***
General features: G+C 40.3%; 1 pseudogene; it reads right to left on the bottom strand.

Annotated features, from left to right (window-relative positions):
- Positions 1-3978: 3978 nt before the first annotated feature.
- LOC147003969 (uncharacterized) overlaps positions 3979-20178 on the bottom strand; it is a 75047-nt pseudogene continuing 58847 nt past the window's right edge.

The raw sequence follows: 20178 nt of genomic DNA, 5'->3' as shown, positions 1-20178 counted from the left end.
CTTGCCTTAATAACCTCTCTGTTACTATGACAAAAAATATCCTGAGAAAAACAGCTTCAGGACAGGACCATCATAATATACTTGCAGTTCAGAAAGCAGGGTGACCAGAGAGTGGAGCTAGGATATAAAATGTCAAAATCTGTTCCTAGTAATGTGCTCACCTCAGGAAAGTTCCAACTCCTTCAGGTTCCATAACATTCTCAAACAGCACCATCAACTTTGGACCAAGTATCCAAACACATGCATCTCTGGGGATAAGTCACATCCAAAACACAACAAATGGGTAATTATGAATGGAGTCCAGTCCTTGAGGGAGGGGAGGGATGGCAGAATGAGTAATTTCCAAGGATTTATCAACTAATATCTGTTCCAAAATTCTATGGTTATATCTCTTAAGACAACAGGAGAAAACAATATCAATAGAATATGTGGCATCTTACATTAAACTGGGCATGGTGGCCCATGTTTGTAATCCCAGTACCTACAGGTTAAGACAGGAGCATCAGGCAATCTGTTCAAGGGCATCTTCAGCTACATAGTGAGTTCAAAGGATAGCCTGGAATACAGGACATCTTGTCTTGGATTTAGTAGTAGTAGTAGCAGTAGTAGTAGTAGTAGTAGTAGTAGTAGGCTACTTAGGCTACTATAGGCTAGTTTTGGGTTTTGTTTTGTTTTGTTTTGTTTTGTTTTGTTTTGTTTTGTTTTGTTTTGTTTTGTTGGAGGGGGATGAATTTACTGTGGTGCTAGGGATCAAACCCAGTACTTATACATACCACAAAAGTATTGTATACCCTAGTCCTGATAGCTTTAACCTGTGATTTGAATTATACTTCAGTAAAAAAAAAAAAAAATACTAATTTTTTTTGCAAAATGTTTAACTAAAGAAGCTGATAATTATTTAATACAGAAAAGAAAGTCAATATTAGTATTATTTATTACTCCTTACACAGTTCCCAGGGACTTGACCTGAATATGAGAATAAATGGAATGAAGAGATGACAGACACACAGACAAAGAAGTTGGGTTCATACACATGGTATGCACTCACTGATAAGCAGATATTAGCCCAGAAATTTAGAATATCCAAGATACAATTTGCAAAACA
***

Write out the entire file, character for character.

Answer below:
General features: G+C 40.3%; 1 pseudogene; it reads right to left on the bottom strand.

Annotated features, from left to right (window-relative positions):
- Positions 1-3978: 3978 nt before the first annotated feature.
- LOC147003969 (uncharacterized) overlaps positions 3979-20178 on the bottom strand; it is a 75047-nt pseudogene continuing 58847 nt past the window's right edge.

The raw sequence follows: 20178 nt of genomic DNA, 5'->3' as shown, positions 1-20178 counted from the left end.
CTTGCCTTAATAACCTCTCTGTTACTATGACAAAAAATATCCTGAGAAAAACAGCTTCAGGACAGGACCATCATAATATACTTGCAGTTCAGAAAGCAGGGTGACCAGAGAGTGGAGCTAGGATATAAAATGTCAAAATCTGTTCCTAGTAATGTGCTCACCTCAGGAAAGTTCCAACTCCTTCAGGTTCCATAACATTCTCAAACAGCACCATCAACTTTGGACCAAGTATCCAAACACATGCATCTCTGGGGATAAGTCACATCCAAAACACAACAAATGGGTAATTATGAATGGAGTCCAGTCCTTGAGGGAGGGGAGGGATGGCAGAATGAGTAATTTCCAAGGATTTATCAACTAATATCTGTTCCAAAATTCTATGGTTATATCTCTTAAGACAACAGGAGAAAACAATATCAATAGAATATGTGGCATCTTACATTAAACTGGGCATGGTGGCCCATGTTTGTAATCCCAGTACCTACAGGTTAAGACAGGAGCATCAGGCAATCTGTTCAAGGGCATCTTCAGCTACATAGTGAGTTCAAAGGATAGCCTGGAATACAGGACATCTTGTCTTGGATTTAGTAGTAGTAGTAGCAGTAGTAGTAGTAGTAGTAGTAGTAGTAGGCTACTTAGGCTACTATAGGCTAGTTTTGGGTTTTGTTTTGTTTTGTTTTGTTTTGTTTTGTTTTGTTTTGTTTTGTTTTGTTTTGTTGGAGGGGGATGAATTTACTGTGGTGCTAGGGATCAAACCCAGTACTTATACATACCACAAAAGTATTGTATACCCTAGTCCTGATAGCTTTAACCTGTGATTTGAATTATACTTCAGTAAAAAAAAAAAAAAATACTAATTTTTTTTGCAAAATGTTTAACTAAAGAAGCTGATAATTATTTAATACAGAAAAGAAAGTCAATATTAGTATTATTTATTACTCCTTACACAGTTCCCAGGGACTTGACCTGAATATGAGAATAAATGGAATGAAGAGATGACAGACACACAGACAAAGAAGTTGGGTTCATACACATGGTATGCACTCACTGATAAGCAGATATTAGCCCAGAAATTTAGAATATCCAAGATACAATTTGCAAAACA